Ideas That Work--Donor Relations
by Lawrence Henze
Managing Director of Target Analytics
Regardless of the state of the economy, I find that the majority of colleges, universities, and nonprofit organizations I interact with do not have an accurate reading on the number of communications initiated by them with each of their constituency groups in any given year. Are you able to answer that question, not just for areas of your own responsibility, but for the institution as a whole? Is it not reasonable to assume that the relationship any individual has with the organization is impacted by the entirety of the messaging he or she receives?
There are many historical reasons that explain why we don’t look at the length and breadth of our donor communications. These include but are not limited to:
1. A narrow view of donor relations focusing on communications directly related to fundraising efforts
2. A siloed approach to the structure of our development operations which encourages compartmentalized communication plans
3. The willingness to not account for, or even seek, the donor’s opinions of all of our communication streams
I am frequently bombarded by three, four, or five direct mail contacts per month from organizations I support with my gifts, particularly during peak fundraising months, such as October or November. I wonder if anyone in that organization is aware of that number, or is interested in knowing what I think of the frequency of these contacts?
My thoughts rest on simple solutions the organization could employ:
1. Determine and chart the average number of contacts — direct mail, telephone, and email — the different constituents receive from your organization each month for the entire year. Move outside your own area of operations to view the entirety of its communications stream from your organization as a whole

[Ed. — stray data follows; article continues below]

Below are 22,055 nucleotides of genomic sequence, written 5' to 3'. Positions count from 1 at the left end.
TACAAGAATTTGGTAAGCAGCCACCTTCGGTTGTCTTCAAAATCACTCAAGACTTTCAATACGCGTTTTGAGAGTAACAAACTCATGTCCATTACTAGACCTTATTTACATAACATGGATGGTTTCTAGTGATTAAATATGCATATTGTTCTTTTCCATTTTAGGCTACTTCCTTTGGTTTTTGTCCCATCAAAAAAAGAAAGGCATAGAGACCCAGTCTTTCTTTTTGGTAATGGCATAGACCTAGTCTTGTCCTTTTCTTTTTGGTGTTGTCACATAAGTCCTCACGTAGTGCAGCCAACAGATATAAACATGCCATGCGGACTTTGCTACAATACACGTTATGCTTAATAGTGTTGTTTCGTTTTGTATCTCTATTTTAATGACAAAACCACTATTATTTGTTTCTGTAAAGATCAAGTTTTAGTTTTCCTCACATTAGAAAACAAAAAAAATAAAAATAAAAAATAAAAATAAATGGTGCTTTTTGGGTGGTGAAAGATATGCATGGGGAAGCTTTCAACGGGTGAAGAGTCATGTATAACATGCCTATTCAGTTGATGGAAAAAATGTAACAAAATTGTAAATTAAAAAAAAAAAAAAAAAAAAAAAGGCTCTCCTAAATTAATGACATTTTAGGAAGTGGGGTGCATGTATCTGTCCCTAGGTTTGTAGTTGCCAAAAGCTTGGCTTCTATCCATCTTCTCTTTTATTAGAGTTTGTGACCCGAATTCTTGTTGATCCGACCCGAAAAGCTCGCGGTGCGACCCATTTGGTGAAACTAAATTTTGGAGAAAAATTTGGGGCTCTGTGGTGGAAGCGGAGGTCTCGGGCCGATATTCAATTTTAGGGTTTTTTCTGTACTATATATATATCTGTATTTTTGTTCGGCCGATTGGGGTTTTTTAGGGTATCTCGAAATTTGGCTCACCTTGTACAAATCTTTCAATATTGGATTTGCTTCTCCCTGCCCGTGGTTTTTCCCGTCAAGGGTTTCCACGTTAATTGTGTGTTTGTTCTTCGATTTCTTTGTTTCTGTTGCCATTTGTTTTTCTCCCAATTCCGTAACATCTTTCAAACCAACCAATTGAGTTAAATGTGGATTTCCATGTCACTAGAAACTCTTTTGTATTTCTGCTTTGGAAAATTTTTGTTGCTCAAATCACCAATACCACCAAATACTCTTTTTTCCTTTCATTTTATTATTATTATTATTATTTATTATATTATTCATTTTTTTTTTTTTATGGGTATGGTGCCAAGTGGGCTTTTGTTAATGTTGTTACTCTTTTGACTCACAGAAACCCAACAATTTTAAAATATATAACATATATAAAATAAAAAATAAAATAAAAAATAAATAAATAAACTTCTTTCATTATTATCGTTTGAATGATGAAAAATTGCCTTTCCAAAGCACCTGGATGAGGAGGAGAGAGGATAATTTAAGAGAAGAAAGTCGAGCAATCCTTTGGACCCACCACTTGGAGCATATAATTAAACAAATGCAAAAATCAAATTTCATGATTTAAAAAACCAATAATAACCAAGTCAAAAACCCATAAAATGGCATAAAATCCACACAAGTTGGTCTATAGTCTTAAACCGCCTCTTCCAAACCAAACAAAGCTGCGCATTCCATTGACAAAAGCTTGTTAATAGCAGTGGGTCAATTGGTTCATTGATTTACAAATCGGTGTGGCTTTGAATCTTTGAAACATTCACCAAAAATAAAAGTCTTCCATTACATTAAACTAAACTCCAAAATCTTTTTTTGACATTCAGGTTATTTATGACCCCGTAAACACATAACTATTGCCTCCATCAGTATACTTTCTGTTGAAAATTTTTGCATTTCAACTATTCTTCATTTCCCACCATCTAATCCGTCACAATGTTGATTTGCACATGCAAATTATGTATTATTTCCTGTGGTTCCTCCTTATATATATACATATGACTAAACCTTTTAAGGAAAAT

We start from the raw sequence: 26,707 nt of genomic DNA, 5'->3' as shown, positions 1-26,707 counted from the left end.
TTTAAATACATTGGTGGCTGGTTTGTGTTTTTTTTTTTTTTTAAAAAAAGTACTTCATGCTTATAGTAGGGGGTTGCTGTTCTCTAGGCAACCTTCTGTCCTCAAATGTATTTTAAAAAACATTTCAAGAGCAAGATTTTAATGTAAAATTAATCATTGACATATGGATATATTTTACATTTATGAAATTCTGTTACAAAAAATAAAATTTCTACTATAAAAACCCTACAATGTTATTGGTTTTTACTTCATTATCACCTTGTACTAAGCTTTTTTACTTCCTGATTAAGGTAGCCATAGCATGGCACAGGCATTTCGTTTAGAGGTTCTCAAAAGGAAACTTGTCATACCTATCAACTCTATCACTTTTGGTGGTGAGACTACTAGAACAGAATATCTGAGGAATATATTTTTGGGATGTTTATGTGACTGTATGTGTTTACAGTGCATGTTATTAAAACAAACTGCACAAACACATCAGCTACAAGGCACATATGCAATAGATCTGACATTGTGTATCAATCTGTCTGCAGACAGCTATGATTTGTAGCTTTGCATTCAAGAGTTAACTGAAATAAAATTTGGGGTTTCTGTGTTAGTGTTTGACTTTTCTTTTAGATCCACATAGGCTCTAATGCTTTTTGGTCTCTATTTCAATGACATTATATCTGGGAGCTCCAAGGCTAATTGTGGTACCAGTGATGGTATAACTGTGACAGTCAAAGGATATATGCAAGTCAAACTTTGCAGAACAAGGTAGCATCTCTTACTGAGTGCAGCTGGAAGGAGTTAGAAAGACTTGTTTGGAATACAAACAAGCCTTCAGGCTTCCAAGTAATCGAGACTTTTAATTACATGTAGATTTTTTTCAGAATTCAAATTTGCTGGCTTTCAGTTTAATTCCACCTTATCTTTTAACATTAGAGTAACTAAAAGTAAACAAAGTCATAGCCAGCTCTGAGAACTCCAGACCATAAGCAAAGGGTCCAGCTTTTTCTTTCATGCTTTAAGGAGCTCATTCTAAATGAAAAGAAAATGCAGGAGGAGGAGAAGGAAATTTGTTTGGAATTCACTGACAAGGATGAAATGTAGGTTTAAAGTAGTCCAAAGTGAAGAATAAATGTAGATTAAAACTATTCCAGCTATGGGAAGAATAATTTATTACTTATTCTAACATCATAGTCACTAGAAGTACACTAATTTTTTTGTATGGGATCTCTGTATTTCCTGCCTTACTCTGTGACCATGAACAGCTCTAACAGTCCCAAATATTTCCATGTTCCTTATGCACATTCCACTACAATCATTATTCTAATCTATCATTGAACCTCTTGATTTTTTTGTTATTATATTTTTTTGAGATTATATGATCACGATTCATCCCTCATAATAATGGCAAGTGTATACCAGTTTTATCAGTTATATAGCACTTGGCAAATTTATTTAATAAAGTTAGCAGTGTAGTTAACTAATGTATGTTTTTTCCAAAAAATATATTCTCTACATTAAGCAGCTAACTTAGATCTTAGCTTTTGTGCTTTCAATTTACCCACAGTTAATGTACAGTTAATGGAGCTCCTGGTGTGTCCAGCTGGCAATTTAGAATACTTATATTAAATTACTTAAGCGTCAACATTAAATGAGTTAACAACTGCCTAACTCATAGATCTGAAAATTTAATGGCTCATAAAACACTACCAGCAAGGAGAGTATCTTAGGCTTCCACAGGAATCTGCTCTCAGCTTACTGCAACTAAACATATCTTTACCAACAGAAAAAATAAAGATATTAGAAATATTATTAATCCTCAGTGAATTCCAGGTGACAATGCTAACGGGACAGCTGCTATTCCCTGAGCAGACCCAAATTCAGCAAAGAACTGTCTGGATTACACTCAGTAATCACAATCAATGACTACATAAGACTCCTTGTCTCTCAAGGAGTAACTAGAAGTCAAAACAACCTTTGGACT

2. Analyze the content and purposes of each communication and chart accordingly (for example, cultivation, solicitation, information, or recognition)
3. Identify areas in which these communications overlap, looking for opportunities to consolidate or eliminate individual pieces
4. Ask your donors, through surveys via email, direct mail, or the telephone, which communications they value, as well as those that are not personally important to them
5. Implement a communication plan reflecting the donor’s wishes
Remember that knowledge is both powerful and enabling, and the insights your donors and prospect share with you create opportunities for stronger relationships. Do not assume that an individual’s request to receive fewer communications is a sign of declining interest in your organization. It is equally, if not more, likely to be a thoughtful response indicating the elements of your mission that are of particular interest, thus defining that person as a better prospect. In the end, fewer touch points may create a more meaningful relationship, particularly if you communicate your interest in being more cost effective.
Finally, special events often serve a dual purpose of building donor relationships and ongoing fundraising. During a recession, you may want to think twice about introducing new special events, particularly those of the “gala” genre. And take a look at ongoing events as well to ensure that these activities are successfully addressing stated goals. For example, if the primary purposes of your annual ‘Harvest Ball’ are to cultivate and solicit major donor prospects, and if you observe little post-event staff interaction with attendees, it may be time for a makeover.
In all honesty, my personal and professional bias is that most events lose focus over time. Recession or not, it is a worthwhile undertaking to annually review each event to ensure that its original goals and objectives are being met. Are you seeing growth in annual and major giving from event attendees, or doesn’t their giving match the event fee?
Perhaps this is a topic worthy of its own paper for another time.